Camp Lejeune certifies new live-fire range

Marines in action at Camp Lejeune (Courtesy: 2d Marine Division)

CAMP LEJEUNE, N.C. (WWAY) -– The Marine Corps has announced that Marine infantry units will now be able to conduct live-fire training on what they call “the newest and most intricate range on Camp Lejeune to date.”

Range Golf-36 (G-36) was certified on Saturday, Dec. 12, after a live-fire company assault conducted by Marines and Sailors in the Third Battalion.

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The Marines say that G-36 incorporates numerous range features which make it unique, and all the more challenging, for maneuver units than previous ranges on this sprawling military installation. A press release says that, for example, the new range provides unit commanders the opportunity to implement a variety of training scenarios and live-fire capabilities that will pit their Marines against an equal or even potentially superior adversary force.  

The majority of the current U.S. Marine Corps population has not seen a world where the U.S. was not the dominant force,” said division gunner Chief Warrant Officer 5 Joshua Smith. “As the Corps transitions to the peer and near-peer fight, we strived to produce a live-fire problem set which removes the three-to-one advantage the Marine Corps typically enjoyed,” he said. “With that, the range was also specially designed to take full advantage of Trackless Motorized Infantry Targets (TMIT) – aka, robotic targets. These types of targets offer a more realistic enemy – one that is not tied to a single point, but can maneuver across the battlefield, which causes friction to the attacking force,” Smith concluded.  

The new range also adds more complex terrain which is different compared with other live-fire ranges in Camp Lejeune.

“One of the unique things about this range is that we incorporated the environment. Typically, on most live-fire ranges, the trees are removed and the grass is cut in order to allow for the safe execution and supervision of live-fire training,” said Smith. “G-36 adds the environment as part of the problem. In parts of the range, the trees play into the problem, as it is harder to see some of the enemy – just as it would be in real life.” He continued, “There are targets that are placed in areas in which the unit can engage with rockets; however, (those areas) are obstructed by grass and trees, which makes the enemy harder to destroy.”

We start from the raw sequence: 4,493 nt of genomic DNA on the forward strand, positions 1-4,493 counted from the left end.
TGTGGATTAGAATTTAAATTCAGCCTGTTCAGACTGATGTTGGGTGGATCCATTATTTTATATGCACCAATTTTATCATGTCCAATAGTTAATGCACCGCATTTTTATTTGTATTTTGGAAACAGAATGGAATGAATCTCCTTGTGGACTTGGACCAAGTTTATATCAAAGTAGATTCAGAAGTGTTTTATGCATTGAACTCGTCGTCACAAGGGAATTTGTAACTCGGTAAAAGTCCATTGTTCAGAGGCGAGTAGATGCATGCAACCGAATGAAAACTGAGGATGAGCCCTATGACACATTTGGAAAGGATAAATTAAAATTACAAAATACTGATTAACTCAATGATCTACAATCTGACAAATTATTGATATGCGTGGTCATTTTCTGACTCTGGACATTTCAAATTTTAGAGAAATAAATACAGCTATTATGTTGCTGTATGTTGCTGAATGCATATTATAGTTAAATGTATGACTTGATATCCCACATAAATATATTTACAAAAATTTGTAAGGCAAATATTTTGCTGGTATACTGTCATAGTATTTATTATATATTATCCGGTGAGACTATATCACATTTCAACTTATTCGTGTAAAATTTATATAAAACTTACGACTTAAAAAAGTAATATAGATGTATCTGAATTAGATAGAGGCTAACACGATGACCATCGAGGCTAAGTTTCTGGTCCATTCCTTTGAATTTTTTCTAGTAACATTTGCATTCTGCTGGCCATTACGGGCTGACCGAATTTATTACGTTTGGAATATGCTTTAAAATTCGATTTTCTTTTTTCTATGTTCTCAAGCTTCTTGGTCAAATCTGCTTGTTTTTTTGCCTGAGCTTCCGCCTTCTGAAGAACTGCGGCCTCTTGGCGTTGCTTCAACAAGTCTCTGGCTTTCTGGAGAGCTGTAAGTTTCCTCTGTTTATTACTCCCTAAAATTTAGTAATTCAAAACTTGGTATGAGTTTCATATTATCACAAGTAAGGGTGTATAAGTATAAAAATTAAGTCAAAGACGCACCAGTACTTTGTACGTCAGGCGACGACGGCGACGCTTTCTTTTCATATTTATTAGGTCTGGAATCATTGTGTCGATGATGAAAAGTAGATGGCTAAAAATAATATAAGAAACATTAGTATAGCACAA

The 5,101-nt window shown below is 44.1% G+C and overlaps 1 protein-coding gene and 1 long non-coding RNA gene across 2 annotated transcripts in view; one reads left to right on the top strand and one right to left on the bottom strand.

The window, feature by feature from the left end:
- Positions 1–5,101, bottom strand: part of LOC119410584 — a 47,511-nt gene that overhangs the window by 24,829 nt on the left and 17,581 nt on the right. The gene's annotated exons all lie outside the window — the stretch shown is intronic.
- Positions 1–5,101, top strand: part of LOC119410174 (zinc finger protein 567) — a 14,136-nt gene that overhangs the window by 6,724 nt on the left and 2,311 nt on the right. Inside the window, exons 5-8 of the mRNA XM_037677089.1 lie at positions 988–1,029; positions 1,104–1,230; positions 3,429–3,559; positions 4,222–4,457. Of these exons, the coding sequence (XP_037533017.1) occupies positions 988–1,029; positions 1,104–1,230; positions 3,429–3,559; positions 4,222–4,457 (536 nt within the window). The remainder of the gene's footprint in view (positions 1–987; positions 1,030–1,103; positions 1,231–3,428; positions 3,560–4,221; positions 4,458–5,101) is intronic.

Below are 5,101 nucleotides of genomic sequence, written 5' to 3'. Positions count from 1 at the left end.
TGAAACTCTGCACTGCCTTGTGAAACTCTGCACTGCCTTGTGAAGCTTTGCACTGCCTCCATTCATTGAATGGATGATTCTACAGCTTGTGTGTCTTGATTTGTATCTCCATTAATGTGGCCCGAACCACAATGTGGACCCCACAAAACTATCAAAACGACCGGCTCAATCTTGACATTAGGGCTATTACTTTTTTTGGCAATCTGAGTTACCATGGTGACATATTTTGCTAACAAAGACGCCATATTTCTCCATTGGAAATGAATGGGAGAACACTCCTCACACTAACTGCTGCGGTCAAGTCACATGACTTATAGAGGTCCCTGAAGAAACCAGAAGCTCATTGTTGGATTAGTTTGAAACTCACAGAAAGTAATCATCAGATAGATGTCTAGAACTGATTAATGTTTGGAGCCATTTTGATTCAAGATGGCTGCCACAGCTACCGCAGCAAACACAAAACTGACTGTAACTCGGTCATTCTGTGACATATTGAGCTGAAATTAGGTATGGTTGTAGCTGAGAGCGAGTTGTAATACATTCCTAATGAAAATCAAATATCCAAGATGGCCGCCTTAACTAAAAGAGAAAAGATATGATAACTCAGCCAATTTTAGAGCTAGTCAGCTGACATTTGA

When asked about the vision behind creating G-36, Smith explained, “I believe this range will become the culminating event for 2d Marine Division’s Marine Corps Combat Readiness Evaluation (MCCRE), which evaluates units deploying forward into harm’s way. One of the hardest actions for a unit to conduct is live-fire and maneuver at night.”

In time, according to Smith, conducting company-sized night live-fire assault training may become a consistent reality of this new range. The timing for such realistic training capabilities is certainly fortuitous, in view of the fact that new commanding general Maj. Gen. Frank Donovan has outlined as his number one operating principal, “The sustained generation of apex battalion task forces.”